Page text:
With the Supreme Court ready to review the constitutionality of restrictions on abortion providers in Texas, new research from the Texas Policy Evaluation Project suggests that between 100,000–240,000 Texas women ages 18 to 49 have attempted to terminate a pregnancy on their own (that is, without help from a licensed medical professional). According to the authors, “the populations we found to be most familiar with abortion self-induction are among those that have been most directly affected by the closure of abortion clinics in the state.” As a result, the study predicts, “abortion self-induction will increase as clinic-based care becomes more difficult to access.”
This data reinforces that efforts to ban, restrict, or otherwise interfere with efforts to obtain legal abortion don’t stop abortion—they often push women to obtain abortion by other means that are far more dangerous.
Those consequences, as it turns out, are what led one conservative Supreme Court Justice, Lewis Powell, to support abortion rights. Justice Powell was no right-to-privacy diehard; he infamously cast the deciding vote upholding the Georgia sodomy ban in Bowers v. Hardwick. But when it came to reproductive freedom, Justice Powell joined the majority opinion in Roe v. Wade and continued to support abortion rights while sitting on the Court.
According to Justice Powell’s biographer, an incident from earlier in his career reinforced that if women lacked access to legal abortion, the result would be unsafe, off-the-books procedures:
In his book, “Justice Lewis F. Powell Jr.,” published in 1993, Professor Jeffries recounted a dramatic incident from Powell’s years as a senior partner at a Richmond law firm. A distraught 19-year-old office helper called him at home in the middle of the night and asked to meet him at the office. The young man’s girlfriend had become pregnant. He had tried to help her abort herself, but the procedure went terribly wrong and she had bled to death.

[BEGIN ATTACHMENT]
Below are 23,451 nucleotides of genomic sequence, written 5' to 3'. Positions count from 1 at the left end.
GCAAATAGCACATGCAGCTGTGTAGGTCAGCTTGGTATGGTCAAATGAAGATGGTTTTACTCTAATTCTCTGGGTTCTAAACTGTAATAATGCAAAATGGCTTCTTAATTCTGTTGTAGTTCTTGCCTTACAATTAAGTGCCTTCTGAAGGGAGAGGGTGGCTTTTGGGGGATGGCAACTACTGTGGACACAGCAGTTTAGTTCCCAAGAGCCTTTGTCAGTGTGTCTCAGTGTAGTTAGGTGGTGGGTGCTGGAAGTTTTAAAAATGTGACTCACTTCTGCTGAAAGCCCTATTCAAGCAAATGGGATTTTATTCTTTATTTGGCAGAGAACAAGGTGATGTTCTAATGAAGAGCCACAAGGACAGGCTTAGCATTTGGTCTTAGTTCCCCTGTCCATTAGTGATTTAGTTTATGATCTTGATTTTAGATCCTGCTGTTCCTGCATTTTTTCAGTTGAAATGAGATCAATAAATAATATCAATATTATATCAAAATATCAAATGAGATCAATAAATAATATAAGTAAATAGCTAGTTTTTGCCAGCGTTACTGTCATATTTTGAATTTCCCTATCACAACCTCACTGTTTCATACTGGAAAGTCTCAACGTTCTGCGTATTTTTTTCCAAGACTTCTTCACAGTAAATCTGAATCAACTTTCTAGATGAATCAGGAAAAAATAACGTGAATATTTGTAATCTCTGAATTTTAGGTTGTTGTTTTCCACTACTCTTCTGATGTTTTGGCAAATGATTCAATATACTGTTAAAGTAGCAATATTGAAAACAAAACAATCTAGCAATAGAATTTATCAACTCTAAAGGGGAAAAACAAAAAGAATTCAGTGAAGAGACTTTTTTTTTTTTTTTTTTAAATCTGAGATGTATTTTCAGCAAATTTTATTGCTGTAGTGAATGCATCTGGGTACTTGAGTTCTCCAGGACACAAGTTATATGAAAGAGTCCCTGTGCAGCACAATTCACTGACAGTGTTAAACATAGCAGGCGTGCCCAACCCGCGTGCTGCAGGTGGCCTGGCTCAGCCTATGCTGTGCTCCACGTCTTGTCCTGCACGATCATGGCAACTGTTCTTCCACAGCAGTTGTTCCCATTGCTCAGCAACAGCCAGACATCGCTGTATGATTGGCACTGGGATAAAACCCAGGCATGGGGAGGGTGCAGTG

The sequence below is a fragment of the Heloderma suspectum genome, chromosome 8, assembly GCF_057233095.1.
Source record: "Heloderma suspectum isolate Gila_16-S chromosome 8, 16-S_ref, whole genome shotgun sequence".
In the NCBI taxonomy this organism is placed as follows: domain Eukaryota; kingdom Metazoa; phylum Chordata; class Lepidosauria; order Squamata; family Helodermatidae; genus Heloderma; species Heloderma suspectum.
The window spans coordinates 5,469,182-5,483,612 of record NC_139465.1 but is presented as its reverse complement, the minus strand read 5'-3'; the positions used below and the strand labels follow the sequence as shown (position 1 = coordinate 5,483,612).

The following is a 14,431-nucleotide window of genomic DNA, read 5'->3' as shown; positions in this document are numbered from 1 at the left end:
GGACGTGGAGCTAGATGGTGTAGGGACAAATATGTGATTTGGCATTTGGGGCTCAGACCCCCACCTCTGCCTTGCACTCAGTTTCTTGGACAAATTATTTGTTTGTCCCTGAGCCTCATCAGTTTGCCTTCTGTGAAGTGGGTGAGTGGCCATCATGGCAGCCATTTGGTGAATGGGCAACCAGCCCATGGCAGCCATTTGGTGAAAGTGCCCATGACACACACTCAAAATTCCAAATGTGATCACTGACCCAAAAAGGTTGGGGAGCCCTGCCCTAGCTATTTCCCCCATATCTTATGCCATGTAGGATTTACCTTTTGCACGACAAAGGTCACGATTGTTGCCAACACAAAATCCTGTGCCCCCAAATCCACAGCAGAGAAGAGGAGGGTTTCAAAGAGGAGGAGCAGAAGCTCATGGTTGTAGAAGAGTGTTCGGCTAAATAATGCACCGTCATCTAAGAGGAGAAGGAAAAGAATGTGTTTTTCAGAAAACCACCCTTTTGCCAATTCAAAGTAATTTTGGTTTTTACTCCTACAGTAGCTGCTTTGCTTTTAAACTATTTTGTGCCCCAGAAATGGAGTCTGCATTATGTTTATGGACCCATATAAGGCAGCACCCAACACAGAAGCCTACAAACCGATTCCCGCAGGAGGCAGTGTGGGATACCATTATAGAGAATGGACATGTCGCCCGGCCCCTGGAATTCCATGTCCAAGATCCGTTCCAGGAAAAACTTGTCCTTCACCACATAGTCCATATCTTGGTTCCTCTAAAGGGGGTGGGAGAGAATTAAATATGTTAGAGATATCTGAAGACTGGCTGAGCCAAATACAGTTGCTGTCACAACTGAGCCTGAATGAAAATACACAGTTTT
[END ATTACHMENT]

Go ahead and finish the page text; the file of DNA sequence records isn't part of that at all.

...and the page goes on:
Powell went to see the local prosecutor, with the result that no charges were ever filed. “This incident convinced Powell that women would seek abortions whether they were legal or not and that driving the practice underground led to danger and death,” Professor Jeffries wrote.
We’ll see whether Justice Powell’s replacement, Justice Kennedy, is equally moved by these risks. If the Court were to uphold the Texas restrictions, only 10 abortion clinics would remain in a state with over 5 million women of childbearing age, and other states would have a clear path to impose similar restrictions to equally devastating effect. The number of dangerous, self-induced abortions would inevitably increase.
As a footnote: The jurisprudence of Justices Powell and Kennedy highlights the way that a single Justice’s life experience can shape developments in constitutional law. Although Justice Kennedy’s record on abortion rights has been much more mixed than that of Justice Powell, Justice Kennedy has been much more supportive of LGBT rights than Justice Powell was. While Justice Powell joined the majority in Bowers, Justice Kennedy wrote the majority opinion in Lawrence v. Texas, which overturned Bowers, well as the majority opinions in the other landmark cases of Romer v. Evans, United States v. Windsor, and Obergefell v. Hodges.
What might explains those jurisprudential differences?
By contrast to his familiarity with racial issues and with abortion, Justice Powell, who was 79 when Bowers v. Hardwick reached the court, had no personal experience with gay rights and found the issues raised by the case confusing and somewhat threatening. “I don’t believe I’ve ever met a homosexual,” he told one of his law clerks while the case was pending. As Professor Jeffries recounted the incident, the law clerk, who in fact was gay, told the justice, “Certainly you have, but you just don’t know that they are.”
Justice Kennedy, on the other hand, was a close friend and protege of a gay law-school dean, and his support and votes for gay rights are widely believed to have been influenced by that aspect of his background.
These apparent links between biography and judicial voting can be sobering for us litigators who like to think that we win or lose our cases based on the power of our arguments alone…
Greg Lipper is Senior Litigation Counsel at Americans United for Separation of Church and State. You can follow him on Twitter at @theglipper.